Hey my isp knows a lot too, that is different than the government openly creating a database totally unconstrained.

    There is a difference between my grocery store chain knowing my buying habits, and a bunch of people saying we need a database of individuals food buying habits so the government can intervene if an individual buys too much soda — or in the case of guns, seize them very easy

    • Couldn’t agree more. This smells of either gun-control or a competitor looking to discredit their competition.

  9. I learned the hardway when a business asks for these types of info. They tell you they won’t sell to third parties. Yet, lo and behold, you get emails/spam from third parties. So, I use another email to send their junk to…you know, like those auto-replies telling you that these are not monitored. I’m pretty sure it’s reaching 15GB of storage space by now. But, I’m not worried. It’s all going to Google email.

  10. I don’t use gunbroker or auction sites in general. Everything I’m ever interested in either has a too high reserve price, or has already been bid up ridiculously by the one guy in America eager to overpay.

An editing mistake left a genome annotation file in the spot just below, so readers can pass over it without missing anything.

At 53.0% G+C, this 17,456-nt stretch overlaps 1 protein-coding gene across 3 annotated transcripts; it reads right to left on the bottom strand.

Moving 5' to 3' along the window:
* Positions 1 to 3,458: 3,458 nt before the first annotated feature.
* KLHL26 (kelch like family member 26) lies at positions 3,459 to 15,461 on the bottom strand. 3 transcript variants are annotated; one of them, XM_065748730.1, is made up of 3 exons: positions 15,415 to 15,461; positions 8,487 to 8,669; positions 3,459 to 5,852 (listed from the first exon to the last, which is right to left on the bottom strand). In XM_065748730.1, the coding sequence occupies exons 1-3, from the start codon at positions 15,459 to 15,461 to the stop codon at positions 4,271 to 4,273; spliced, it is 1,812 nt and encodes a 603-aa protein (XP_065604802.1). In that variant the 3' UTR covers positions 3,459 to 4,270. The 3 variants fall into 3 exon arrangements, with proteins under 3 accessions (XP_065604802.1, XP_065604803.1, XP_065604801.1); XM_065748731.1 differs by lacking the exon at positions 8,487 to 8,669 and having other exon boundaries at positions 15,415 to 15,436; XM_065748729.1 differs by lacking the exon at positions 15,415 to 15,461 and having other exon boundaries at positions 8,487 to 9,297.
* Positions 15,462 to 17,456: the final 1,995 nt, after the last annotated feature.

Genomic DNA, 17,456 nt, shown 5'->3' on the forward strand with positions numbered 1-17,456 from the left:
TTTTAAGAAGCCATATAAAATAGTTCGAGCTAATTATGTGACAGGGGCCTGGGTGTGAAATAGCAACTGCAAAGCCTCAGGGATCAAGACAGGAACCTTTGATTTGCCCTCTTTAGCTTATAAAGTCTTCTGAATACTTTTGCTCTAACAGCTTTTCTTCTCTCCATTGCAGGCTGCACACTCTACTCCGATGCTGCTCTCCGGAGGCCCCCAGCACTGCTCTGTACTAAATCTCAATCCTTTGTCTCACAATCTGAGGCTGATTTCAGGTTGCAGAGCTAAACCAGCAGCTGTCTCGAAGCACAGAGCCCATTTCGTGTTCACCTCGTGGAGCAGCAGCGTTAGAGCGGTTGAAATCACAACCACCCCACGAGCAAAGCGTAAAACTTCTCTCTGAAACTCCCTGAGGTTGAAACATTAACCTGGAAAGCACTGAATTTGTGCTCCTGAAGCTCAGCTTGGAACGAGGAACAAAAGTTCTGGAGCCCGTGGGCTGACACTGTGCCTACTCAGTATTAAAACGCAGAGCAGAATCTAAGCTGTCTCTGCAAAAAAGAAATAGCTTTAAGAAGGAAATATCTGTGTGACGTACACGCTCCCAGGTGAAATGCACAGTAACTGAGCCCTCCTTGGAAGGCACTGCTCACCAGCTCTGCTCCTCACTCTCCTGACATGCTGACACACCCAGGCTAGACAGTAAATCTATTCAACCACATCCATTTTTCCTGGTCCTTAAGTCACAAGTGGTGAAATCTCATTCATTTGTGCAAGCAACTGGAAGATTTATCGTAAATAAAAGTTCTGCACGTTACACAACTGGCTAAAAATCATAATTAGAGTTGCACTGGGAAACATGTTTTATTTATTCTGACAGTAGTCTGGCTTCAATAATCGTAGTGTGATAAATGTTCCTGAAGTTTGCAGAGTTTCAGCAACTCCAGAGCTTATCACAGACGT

I buy mine primarily over the counter at Academy, or from independent FFL’s for the less common or widely back ordered items. Although, my last two, ready for pick up today, as a matter of fact, have come from Bud’s. So far, that’s gone very smoothly and I’m likely to return.

    • You aren’t doing it right if you don’t get a good price on GB, or you have been looking for very rare guns that make people bid crazy amounts. I’ve made some great purchases on GB over the last 8 years or so, a couple of them were amazingly cheap for what I got. You need to look every day, and when you find something, bid on it with whatever your max amount will be, and just wait. If you don’t get it that time, you will the next, or the time after that. I’ve never had a bad used gun from Gunbroker. A bad new one, yes, but not a bad used one. And every purchase I’ve made, even with the $20 or $25 transfer fee, and the $12-30 usual shipping, was cheaper than what I would pay for it anywhere locally, if I could even get it locally at all.

  11. I’ve used them over the years for items no longer in production or not typically carried by retail stores.
    Last purchase was for Ruger SP 101 9mm revolver, was made in 1989 for one year, then dropped from product line. Paid premium price for an out of production, quality firearm. Seller did not hose with pricing.
    Very nice weapon & a rare find at a reasonable price..Would buy from them again, it not like every government angency’s Aunt Tilley and her cat already have too much information on us.

  12. Gunbroker gathers personal information as a way to prevent fraud. The point of their database is that if someone tries to rip a buyer or seller off (fail to pay for a purchase or failure to send item that has been paid for), the offender’s personal information will be in the system and gunbroker can take appropriate action.